windroars: (hitsugaya; cool cat)
Wind ([personal profile] windroars) wrote2012-01-25 04:53 pm

Fanfiction || The Narcissus 07

Title: The Narcissus
Fandom: Bleach
Main Characters: Hitsugaya Toushirou, Matsumoto Rangiku
Rating: R
Genre: General/Alternate Universe/Adventure/Suspense/Romance
Warnings: Historical inaccuracy, violence, some language, sexual abuse, and undetailed sexual scenes (both consensual and non-consensual)
Timeline: The Narcissus takes place in a fictional corner of the world around the late 1600s and early 1700s, when the golden age of piracy is beginning to wane. It centers around three particular countries that are entangled in rocky alliances with each other after a war that left a bad taste in a lot of people's mouths.
Summary: Rangiku Matsumoto is thrust into unwilling captaincy when former captain Gin Ichimaru is captured by the royal navy. In a moment of drunken desperation, she drags her crew down with her to kidnap a prince and force a trade. But who is this boy by the prince's side, and why can't she tell what he's thinking?


~*~

Chapter Seven

To Each His Own

~*~


“There aren’t that many safe ports in Hueco Mundo. Surely you’ve found one by now.”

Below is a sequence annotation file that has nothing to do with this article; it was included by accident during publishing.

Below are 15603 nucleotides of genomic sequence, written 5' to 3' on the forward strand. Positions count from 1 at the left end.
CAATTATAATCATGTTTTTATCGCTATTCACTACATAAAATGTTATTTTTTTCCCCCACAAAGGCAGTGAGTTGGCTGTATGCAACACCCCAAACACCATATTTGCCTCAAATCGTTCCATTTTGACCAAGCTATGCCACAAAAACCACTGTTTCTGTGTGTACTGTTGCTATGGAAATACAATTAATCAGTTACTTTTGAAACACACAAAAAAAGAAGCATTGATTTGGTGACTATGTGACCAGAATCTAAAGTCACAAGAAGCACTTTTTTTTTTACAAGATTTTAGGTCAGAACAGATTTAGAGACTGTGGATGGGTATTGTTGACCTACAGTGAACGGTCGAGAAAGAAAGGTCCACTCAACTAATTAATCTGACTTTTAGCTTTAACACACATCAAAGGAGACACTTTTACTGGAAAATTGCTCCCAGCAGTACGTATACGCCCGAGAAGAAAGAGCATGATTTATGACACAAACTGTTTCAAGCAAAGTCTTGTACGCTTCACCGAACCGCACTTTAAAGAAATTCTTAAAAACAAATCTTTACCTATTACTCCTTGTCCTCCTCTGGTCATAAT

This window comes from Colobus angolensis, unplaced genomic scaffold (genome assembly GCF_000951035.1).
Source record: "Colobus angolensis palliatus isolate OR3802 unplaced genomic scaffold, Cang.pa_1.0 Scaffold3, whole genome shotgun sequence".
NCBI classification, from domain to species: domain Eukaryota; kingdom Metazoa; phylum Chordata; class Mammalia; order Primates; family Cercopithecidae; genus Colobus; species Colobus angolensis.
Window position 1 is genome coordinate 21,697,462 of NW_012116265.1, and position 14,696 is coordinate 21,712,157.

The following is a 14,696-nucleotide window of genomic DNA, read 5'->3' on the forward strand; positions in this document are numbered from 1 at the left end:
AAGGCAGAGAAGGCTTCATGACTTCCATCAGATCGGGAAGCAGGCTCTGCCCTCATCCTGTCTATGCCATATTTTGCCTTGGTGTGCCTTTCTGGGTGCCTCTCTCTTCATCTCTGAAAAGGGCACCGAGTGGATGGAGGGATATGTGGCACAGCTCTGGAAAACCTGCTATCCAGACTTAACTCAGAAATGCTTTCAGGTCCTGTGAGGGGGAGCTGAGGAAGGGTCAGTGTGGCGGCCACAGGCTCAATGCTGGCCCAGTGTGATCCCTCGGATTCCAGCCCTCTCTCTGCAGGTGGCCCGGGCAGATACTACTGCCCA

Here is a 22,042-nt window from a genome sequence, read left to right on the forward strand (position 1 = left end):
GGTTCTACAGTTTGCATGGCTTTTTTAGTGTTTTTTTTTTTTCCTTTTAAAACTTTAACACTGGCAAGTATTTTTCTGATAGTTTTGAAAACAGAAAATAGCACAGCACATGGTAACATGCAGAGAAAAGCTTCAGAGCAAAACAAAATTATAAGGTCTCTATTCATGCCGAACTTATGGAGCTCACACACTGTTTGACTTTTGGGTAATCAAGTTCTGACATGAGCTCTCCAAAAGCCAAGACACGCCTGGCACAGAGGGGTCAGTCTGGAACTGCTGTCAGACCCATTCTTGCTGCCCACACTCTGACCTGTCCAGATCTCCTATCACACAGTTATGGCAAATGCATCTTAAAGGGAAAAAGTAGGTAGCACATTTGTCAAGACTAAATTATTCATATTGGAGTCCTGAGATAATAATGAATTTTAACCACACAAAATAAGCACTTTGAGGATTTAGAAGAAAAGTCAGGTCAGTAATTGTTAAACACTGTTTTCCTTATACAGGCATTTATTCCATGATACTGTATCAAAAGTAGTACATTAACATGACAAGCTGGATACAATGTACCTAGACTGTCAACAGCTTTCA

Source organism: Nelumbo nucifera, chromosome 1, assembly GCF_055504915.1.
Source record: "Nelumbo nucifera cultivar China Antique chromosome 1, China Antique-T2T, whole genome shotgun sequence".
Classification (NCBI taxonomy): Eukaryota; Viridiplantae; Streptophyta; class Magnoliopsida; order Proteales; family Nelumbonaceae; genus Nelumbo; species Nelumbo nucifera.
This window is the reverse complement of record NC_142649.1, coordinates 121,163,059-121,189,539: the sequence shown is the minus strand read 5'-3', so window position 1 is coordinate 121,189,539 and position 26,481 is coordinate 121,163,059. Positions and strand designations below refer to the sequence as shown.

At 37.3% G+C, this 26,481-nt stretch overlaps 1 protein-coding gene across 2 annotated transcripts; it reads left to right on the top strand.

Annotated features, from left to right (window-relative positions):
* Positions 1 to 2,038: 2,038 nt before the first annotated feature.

“But of course, dear Miss Rangiku. Did you doubt me?”

“Spare me the theatrics, please. Where are we headed?”

Kisuke Urahara noted the young captain’s weariness. The storm had left them all with little sleep and a long day ahead that was now only just reaching its half way point. Yelling at Zaraki had obviously drained her energy. He smirked. There were only two women in this world that dared stand up and compete against Kenpachi Zaraki. And she was one of them.

He had talked to the other not too long ago, and it seemed things were getting interesting. “I rather feel like seeing an old friend,” he intoned, a mischievous glint in his eyes as he resituated the striped bucket hat atop his unkempt blond hair. “Good, old Isshin always has spare supplies.”